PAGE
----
May 18th, 2009. My second proper flying lesson. Yes I’m excited, I’m looking forward to it. Freedom, soaring through the air. It’s a wonderful feeling.
Do the walkaround, check the plane is airworthy. All seems fine. Instructor talks me through the takeoff, but she’s still controlling the rudder for the takeoffs at this point, while I do the power and the actual rotation off the runway.
Rudder? why do you need rudder when taking off in a straight line? Well it’s down to the physics of the engines. When at full power, the engines produce a lot of torque towards the left hand side. This results in the plane wanting to point and roll towards the left. As a result you need right hand rudder on take off to keep the plane straight. Simple (yeah right!)
So take off, (instructor is also doing the radio work, but I’ll get to it eventually,) fly eastbound out of the control zone towards the practice area.
Today we’re practicing straight and level flight. Sounds simple, and it should be, but when you’re new to the plane and just want to do it it’s suddenly not so easy. There are many different forces acting on the plane. Gravity wants to pull you down, lift wants to push you up. Drag wants to slow you down and wind just wants to do whatever it likes with you. As a result it’s a little harder to maintain that straight and level flight, especially on nice warm hot mornings like today where you are getting ground effect heating turbulence generated as the ground warms up from the sun (and not at even rates depending on the surface. You can definitely tell when you’re flying over a major highway as the hot air rising from that is a lot more than a grassy field.)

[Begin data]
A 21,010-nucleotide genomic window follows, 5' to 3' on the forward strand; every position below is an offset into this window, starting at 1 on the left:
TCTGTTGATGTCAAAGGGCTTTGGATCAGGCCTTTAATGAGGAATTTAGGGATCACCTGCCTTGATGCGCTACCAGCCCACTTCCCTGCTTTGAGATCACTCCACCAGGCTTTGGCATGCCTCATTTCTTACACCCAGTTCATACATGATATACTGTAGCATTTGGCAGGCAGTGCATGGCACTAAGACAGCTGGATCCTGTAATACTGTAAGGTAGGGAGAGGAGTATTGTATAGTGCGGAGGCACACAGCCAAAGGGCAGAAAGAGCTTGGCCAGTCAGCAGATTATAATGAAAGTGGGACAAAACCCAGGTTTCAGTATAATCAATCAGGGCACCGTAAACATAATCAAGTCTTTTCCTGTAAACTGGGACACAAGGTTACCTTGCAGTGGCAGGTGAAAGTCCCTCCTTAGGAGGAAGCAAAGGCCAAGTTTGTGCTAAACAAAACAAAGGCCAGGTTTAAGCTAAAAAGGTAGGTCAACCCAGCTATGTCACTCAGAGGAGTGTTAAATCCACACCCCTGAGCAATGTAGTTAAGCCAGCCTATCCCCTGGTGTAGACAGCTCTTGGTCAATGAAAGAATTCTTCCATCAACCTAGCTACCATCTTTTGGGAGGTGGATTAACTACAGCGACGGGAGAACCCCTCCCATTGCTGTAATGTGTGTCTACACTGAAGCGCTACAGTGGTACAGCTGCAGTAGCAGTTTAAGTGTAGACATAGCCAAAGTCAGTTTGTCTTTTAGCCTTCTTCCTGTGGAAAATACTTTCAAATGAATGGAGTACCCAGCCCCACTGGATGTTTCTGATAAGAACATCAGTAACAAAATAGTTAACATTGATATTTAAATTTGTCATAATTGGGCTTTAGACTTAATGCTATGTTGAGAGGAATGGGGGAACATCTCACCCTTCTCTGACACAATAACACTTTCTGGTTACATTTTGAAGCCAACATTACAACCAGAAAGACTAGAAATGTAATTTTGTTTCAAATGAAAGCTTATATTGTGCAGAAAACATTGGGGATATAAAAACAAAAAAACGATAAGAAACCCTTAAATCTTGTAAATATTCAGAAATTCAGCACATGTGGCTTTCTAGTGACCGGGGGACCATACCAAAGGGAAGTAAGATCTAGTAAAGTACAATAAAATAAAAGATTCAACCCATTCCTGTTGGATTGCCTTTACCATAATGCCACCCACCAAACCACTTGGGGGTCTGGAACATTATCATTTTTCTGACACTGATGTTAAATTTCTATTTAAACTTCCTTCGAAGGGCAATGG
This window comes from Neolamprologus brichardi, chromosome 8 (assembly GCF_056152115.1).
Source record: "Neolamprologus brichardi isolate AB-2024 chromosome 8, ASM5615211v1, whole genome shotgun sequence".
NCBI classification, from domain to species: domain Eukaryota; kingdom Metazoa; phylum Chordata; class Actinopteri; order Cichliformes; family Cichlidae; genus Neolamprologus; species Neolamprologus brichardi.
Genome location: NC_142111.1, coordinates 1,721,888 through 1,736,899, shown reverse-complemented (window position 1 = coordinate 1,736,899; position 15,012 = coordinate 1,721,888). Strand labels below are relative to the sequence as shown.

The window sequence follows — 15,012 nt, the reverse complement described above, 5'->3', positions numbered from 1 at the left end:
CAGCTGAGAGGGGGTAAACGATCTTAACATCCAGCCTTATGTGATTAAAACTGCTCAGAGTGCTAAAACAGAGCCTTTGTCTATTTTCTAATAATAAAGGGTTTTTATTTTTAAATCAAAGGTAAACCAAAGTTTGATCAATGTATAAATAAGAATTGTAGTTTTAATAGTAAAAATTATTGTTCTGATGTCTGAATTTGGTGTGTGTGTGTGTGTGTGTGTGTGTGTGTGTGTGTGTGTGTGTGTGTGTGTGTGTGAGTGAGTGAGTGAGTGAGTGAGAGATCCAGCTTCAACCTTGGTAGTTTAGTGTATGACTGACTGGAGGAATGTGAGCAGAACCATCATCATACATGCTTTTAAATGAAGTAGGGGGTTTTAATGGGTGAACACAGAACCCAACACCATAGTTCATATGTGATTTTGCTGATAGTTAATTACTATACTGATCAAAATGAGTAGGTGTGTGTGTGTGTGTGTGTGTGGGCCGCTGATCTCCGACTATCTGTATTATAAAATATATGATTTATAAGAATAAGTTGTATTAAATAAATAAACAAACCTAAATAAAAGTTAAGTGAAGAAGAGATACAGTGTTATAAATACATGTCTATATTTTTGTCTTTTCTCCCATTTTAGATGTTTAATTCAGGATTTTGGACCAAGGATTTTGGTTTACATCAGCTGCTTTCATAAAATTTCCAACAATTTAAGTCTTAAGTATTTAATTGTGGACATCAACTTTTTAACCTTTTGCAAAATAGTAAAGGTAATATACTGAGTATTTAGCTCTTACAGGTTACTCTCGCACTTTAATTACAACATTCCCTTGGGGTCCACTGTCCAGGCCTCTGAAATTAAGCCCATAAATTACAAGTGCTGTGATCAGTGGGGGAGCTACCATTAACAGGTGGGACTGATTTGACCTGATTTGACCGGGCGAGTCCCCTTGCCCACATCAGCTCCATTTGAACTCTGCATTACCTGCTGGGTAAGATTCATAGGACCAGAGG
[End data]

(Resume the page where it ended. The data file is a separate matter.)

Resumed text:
So with all these forces acting on you it becomes more of a balancing act to keep travelling in a straight line at the same altitude. Wind blows you off slightly, so you have to rudder into the wind to maintain your track. Power is torguing to the left, you use the rudder slightly to the right (while balancing out the wind.) Descending slightly, you need to trim nose up a bit more. Climbing, trim nose down.
Ultimately it’s not as complicated as it sounds, you get the hang of it relatively quickly, though I’m still today learning how much to spin the trim wheel for each configuration.
Also taught is how to set the power for our desired speed. In the Cessna 172R the standard cruise power setting is around 2,100 rpm (revs per minute) to maintain ~110 knots airspeed. If you want to slow down, you reduce power. Speed up, increase power. You of course have to keep the aircraft trimmed to maintain altitude at this point. Rule of thumb for the aircraft in straight and level flight is roughly take off 100 rpm to drop the airspeed 5 knots. Obviously this doesn’t work through the whole range of flight and power settings, but it’s a good rough rule when you’re in the air.
1.2 hours of flight time.
Costs: Plane 1.2 hours, $183.14. Instructor, 1.4 hours, $84.00. Including taxes, total cost $280.50